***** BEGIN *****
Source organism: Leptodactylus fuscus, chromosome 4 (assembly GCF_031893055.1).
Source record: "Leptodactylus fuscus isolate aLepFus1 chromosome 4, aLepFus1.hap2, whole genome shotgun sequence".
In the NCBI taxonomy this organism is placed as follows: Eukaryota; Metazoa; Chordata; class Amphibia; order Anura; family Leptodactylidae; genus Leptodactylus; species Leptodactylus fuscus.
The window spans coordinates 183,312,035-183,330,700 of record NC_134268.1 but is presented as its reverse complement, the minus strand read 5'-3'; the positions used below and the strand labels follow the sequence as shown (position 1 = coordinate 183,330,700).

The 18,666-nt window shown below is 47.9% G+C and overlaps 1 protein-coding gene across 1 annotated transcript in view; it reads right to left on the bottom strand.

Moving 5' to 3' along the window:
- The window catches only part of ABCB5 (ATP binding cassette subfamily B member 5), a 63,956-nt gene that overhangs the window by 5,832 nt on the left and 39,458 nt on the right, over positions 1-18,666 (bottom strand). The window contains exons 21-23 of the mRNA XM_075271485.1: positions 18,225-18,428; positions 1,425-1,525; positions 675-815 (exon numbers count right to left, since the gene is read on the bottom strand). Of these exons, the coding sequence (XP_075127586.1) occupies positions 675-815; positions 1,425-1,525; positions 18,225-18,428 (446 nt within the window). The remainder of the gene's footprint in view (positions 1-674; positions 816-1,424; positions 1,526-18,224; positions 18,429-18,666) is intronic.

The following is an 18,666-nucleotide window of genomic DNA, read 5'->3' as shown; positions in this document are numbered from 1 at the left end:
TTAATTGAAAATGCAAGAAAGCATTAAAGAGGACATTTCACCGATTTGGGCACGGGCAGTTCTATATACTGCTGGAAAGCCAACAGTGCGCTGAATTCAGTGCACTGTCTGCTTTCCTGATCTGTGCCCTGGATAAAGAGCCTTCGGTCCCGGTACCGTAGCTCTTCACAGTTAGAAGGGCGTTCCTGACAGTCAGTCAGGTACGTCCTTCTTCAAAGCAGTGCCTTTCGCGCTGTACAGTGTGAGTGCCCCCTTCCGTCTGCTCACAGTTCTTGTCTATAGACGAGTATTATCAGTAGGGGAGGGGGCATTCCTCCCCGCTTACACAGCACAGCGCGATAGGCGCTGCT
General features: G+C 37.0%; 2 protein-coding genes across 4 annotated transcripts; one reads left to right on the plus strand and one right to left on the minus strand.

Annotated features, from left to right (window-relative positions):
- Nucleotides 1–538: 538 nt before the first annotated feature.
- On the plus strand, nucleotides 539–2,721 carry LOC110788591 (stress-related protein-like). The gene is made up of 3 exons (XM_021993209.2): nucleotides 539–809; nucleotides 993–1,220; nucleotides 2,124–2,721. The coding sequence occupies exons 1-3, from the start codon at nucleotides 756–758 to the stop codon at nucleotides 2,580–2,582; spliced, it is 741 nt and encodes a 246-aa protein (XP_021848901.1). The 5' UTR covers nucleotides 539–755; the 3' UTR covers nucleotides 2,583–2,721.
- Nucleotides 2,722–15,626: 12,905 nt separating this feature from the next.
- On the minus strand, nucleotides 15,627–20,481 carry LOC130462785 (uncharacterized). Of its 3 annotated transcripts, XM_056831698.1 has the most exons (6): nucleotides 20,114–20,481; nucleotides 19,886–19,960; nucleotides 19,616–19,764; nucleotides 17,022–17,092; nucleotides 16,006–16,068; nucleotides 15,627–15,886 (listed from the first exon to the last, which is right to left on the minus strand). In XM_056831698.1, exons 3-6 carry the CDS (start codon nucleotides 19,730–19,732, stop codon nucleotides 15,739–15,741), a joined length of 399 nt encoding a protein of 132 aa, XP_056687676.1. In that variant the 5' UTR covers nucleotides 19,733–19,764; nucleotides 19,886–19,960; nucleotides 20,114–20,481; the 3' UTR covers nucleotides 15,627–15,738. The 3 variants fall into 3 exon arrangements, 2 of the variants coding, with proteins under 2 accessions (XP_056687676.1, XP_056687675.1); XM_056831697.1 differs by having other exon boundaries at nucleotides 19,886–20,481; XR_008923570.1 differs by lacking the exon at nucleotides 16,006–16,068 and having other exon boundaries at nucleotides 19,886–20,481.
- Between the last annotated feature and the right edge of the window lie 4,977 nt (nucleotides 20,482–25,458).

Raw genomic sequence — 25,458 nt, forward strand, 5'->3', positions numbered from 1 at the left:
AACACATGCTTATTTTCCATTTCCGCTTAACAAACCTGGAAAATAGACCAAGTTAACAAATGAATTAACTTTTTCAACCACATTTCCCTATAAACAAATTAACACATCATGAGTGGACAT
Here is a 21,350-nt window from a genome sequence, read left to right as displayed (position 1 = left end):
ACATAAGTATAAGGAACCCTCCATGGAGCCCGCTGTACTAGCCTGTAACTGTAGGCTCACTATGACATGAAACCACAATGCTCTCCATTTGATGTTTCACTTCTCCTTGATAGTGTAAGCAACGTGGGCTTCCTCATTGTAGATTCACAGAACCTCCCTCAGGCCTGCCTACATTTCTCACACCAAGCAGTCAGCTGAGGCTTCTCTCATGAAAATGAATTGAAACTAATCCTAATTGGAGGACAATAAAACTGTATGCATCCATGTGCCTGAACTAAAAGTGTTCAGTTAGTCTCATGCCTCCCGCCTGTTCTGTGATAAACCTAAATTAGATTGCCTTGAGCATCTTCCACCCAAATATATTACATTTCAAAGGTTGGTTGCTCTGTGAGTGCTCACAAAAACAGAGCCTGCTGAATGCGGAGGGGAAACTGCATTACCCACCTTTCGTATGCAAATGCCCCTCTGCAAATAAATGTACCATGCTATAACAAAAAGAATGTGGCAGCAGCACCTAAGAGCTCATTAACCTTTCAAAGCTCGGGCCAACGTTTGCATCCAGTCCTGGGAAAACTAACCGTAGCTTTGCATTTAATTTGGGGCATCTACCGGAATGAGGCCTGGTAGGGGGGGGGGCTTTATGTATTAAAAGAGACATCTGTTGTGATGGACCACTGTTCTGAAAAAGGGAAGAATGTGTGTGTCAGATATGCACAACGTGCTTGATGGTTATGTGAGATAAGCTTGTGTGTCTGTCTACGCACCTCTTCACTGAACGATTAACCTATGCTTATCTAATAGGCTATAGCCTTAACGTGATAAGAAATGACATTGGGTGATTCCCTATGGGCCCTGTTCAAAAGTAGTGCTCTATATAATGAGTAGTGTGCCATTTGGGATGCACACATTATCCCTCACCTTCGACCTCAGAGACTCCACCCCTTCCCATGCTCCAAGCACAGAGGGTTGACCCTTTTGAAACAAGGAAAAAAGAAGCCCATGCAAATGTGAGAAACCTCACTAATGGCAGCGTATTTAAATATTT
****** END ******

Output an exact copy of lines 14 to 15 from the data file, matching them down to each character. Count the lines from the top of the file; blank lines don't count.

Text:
- Nucleotides 2,722–15,626: 12,905 nt separating this feature from the next.
- On the minus strand, nucleotides 15,627–20,481 carry LOC130462785 (uncharacterized). Of its 3 annotated transcripts, XM_056831698.1 has the most exons (6): nucleotides 20,114–20,481; nucleotides 19,886–19,960; nucleotides 19,616–19,764; nucleotides 17,022–17,092; nucleotides 16,006–16,068; nucleotides 15,627–15,886 (listed from the first exon to the last, which is right to left on the minus strand). In XM_056831698.1, exons 3-6 carry the CDS (start codon nucleotides 19,730–19,732, stop codon nucleotides 15,739–15,741), a joined length of 399 nt encoding a protein of 132 aa, XP_056687676.1. In that variant the 5' UTR covers nucleotides 19,733–19,764; nucleotides 19,886–19,960; nucleotides 20,114–20,481; the 3' UTR covers nucleotides 15,627–15,738. The 3 variants fall into 3 exon arrangements, 2 of the variants coding, with proteins under 2 accessions (XP_056687676.1, XP_056687675.1); XM_056831697.1 differs by having other exon boundaries at nucleotides 19,886–20,481; XR_008923570.1 differs by lacking the exon at nucleotides 16,006–16,068 and having other exon boundaries at nucleotides 19,886–20,481.